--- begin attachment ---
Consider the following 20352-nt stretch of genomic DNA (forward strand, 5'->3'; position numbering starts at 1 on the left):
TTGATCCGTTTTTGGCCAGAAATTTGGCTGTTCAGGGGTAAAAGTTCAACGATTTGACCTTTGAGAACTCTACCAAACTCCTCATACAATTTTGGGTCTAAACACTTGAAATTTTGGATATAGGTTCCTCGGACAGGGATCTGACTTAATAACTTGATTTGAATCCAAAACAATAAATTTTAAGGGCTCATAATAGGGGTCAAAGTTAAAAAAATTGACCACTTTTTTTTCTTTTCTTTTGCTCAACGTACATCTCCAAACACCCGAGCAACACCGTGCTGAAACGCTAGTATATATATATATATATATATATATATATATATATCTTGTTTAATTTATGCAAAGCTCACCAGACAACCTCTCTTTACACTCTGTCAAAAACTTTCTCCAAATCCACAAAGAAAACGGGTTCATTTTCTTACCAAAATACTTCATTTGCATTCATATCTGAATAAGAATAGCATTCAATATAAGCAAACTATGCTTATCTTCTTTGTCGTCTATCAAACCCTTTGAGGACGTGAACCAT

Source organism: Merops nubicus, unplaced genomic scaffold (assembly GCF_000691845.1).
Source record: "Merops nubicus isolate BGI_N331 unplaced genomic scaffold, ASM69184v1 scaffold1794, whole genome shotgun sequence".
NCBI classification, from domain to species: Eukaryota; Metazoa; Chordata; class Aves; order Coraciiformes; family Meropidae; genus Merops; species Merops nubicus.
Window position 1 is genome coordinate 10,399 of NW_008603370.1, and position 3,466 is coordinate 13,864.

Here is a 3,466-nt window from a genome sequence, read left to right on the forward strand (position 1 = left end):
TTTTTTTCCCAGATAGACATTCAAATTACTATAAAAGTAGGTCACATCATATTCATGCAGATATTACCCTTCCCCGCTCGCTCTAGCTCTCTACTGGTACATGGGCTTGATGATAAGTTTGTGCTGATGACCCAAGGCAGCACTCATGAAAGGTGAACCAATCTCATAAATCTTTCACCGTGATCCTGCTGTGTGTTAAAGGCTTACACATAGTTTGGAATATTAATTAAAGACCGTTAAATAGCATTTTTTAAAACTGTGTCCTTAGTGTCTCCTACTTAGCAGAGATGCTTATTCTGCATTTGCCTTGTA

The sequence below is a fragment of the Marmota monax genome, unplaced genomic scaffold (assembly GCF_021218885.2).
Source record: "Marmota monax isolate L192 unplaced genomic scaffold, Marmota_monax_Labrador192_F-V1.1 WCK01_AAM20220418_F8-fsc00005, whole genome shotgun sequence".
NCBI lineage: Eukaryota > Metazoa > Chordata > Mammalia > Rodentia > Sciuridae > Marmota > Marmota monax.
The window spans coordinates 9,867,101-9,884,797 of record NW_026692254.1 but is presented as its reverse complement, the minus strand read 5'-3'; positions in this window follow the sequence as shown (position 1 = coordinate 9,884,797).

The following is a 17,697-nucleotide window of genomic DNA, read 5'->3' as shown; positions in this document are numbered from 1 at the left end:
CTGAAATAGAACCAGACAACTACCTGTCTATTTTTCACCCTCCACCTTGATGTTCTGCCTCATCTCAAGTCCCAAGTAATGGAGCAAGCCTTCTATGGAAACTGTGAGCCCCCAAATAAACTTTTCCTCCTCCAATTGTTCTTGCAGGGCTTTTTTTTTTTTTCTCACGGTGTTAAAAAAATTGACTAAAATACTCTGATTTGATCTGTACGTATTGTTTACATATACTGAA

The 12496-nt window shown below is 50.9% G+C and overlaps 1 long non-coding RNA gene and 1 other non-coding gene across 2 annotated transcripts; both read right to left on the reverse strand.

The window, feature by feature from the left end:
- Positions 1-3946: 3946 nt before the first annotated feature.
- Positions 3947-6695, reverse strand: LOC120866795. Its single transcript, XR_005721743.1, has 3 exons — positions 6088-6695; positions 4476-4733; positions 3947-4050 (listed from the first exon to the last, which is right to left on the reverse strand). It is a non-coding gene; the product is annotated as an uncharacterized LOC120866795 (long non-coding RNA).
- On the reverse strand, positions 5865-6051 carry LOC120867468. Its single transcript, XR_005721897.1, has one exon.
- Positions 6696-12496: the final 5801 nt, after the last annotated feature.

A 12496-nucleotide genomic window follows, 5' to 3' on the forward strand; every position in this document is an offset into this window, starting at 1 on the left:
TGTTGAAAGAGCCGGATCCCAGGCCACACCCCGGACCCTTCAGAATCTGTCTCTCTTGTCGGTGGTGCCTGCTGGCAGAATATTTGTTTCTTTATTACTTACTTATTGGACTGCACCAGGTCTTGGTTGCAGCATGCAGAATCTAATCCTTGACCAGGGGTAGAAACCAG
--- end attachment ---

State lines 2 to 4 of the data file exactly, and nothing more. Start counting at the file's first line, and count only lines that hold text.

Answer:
TTGATCCGTTTTTGGCCAGAAATTTGGCTGTTCAGGGGTAAAAGTTCAACGATTTGACCTTTGAGAACTCTACCAAACTCCTCATACAATTTTGGGTCTAAACACTTGAAATTTTGGATATAGGTTCCTCGGACAGGGATCTGACTTAATAACTTGATTTGAATCCAAAACAATAAATTTTAAGGGCTCATAATAGGGGTCAAAGTTAAAAAAATTGACCACTTTTTTTTCTTTTCTTTTGCTCAACGTACATCTCCAAACACCCGAGCAACACCGTGCTGAAACGCTAGTATATATATATATATATATATATATATATATATATCTTGTTTAATTTATGCAAAGCTCACCAGACAACCTCTCTTTACACTCTGTCAAAAACTTTCTCCAAATCCACAAAGAAAACGGGTTCATTTTCTTACCAAAATACTTCATTTGCATTCATATCTGAATAAGAATAGCATTCAATATAAGCAAACTATGCTTATCTTCTTTGTCGTCTATCAAACCCTTTGAGGACGTGAACCAT

Source organism: Merops nubicus, unplaced genomic scaffold (assembly GCF_000691845.1).
Source record: "Merops nubicus isolate BGI_N331 unplaced genomic scaffold, ASM69184v1 scaffold1794, whole genome shotgun sequence".